By Paul Ploumis
May 11, 2017 12:30:17 PM
SPOKANE (Scrap Monster): The American Iron and Steel Institute (AISI) has submitted its inputs to the US Department of Commerce (DOC) on major trade related executive actions, in response to request by the US administration. The steel body has filed its comments on the causes of significant trade deficits for 2016 and on China’s non-market economy (NME) status.
In his comments, Kevin M. Dempsey, Senior Vice President-Public Policy and General Counsel noted that unfair trade practices by foreign governments have led to surge in dumped and subsidized steel imports into the US, thereby restricting the country’s exports of steel and steel-containing goods. The AISI report provides detailed analysis of seven countries with which the US has the most significant trade deficits in steel trade. The steel industry’s number one priority must be to address the foreign government subsidies and other interventionist policies in the steel sector, Dempsey noted.
According to AISI, the US steel trade deficit with China which exceeded 3 million net tons in 2014 has reduced modestly during the past two years, as a result of imposition of significant antidumping and countervailing duties on various Chinese steel products. The excess steelmaking capacity in that country coupled with drastic decline in domestic demand has led to increased exports of Chinese steel to world countries including the US. The state-owned companies in that country are heavily subsidized, AISI noted.
In terms of steel trade, the US had a trade deficit of $2.2 billion with Korea in 2016. The Korean steel industry enjoys several significant subsidies, by way of government’s “Green-Steel Industry” support program. The mills also enjoy subsidized energy tariffs by state-owned Korea Electric Power Corporation (KEPCO). The US ran almost $1.6 billion deficit in direct steel trade with Japan. The steel trade deficit of the country with Vietnam surged higher to $493 million in 2016, registering significant increase from 2014 and 2015 levels. Incidentally, the steel imports by the US from Vietnam have skyrocketed by over 330% during the year.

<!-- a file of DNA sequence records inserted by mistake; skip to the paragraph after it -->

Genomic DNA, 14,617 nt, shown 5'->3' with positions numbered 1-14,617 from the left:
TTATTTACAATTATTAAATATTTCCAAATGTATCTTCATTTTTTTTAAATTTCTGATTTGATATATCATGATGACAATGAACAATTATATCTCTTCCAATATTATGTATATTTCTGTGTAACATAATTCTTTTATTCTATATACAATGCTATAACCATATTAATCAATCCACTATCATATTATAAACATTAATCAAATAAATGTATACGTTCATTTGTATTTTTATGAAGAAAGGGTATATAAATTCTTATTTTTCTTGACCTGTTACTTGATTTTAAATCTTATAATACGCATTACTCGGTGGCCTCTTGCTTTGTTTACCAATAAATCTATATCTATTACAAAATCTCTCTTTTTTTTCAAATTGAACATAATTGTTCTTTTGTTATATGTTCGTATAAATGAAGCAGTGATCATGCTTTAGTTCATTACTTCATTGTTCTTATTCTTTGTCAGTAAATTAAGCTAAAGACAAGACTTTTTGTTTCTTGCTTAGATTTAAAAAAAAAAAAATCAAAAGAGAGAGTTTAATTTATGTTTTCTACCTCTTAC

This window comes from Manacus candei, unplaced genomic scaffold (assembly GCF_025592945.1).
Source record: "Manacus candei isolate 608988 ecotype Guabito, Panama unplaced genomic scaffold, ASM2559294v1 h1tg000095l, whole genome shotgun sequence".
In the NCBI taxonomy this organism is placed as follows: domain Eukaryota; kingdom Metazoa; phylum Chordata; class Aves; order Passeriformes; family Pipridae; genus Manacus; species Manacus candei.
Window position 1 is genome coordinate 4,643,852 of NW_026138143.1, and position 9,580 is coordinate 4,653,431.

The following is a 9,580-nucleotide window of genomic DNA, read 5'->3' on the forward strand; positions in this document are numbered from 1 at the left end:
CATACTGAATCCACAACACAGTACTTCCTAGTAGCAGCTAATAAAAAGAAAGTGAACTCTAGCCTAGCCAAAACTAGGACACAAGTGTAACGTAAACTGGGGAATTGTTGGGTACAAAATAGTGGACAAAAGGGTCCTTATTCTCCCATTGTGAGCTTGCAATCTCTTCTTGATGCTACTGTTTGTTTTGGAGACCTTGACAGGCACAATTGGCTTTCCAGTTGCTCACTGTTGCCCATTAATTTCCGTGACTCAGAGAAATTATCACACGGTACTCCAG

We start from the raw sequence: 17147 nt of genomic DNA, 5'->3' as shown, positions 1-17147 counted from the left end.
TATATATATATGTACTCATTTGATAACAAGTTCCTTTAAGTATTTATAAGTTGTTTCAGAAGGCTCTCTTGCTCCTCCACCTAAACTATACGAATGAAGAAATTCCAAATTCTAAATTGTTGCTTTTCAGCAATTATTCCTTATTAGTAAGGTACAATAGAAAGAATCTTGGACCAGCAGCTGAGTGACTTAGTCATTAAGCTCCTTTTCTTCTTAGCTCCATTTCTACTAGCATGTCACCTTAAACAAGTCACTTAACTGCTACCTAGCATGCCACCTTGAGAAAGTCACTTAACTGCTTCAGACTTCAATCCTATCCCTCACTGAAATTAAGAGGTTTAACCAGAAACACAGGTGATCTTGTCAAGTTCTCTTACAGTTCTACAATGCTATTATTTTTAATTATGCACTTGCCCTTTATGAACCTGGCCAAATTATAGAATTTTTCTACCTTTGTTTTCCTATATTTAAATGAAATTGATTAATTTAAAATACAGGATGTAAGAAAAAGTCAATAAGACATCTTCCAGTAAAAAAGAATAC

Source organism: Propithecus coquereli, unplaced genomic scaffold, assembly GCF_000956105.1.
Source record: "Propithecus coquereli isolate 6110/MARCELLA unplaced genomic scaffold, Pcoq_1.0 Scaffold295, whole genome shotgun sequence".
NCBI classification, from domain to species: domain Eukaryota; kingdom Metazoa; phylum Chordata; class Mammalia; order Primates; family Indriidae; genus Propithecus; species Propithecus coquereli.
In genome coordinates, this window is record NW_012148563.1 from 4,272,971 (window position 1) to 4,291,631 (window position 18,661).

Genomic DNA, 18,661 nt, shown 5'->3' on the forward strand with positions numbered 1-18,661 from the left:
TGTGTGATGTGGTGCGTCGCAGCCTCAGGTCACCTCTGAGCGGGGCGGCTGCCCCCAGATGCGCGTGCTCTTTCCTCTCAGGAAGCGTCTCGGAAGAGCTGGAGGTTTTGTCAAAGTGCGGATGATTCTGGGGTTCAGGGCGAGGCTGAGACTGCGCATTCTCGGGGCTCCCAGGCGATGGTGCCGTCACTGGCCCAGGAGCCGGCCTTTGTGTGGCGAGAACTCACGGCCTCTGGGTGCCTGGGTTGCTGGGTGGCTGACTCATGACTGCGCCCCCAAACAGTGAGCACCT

The country’s steel trade deficit with India dropped from $923 million in 2014 to $211 million in 2016. The AISI highlighted that the Indian administration has put in place several policy actions to support and protect its domestic steel industry. The safeguard duty on various imported steel products has led to decline of exports of such products by world countries including the US. The country had a trade surplus in steel with Mexico of $1.7 billion in 2016. Also, it had a marginal steel trade surplus of $542 million with Canada. The trade with Mexico and Canada is much dependent on NAFTA, the steel body noted.
AISI also filed comments on China’s non-market economy status. The country does not meet the basic requirement stipulated by the U.S. statutes and the Department of Commerce for a functioning market economy. An analysis of several factors indicates that China is still a state-directed non-market economy country. The comments submitted by the AISI provides detailed review of current information with respect to various factors and how the country has failed to fulfill the requirements to be classified them as a market economy.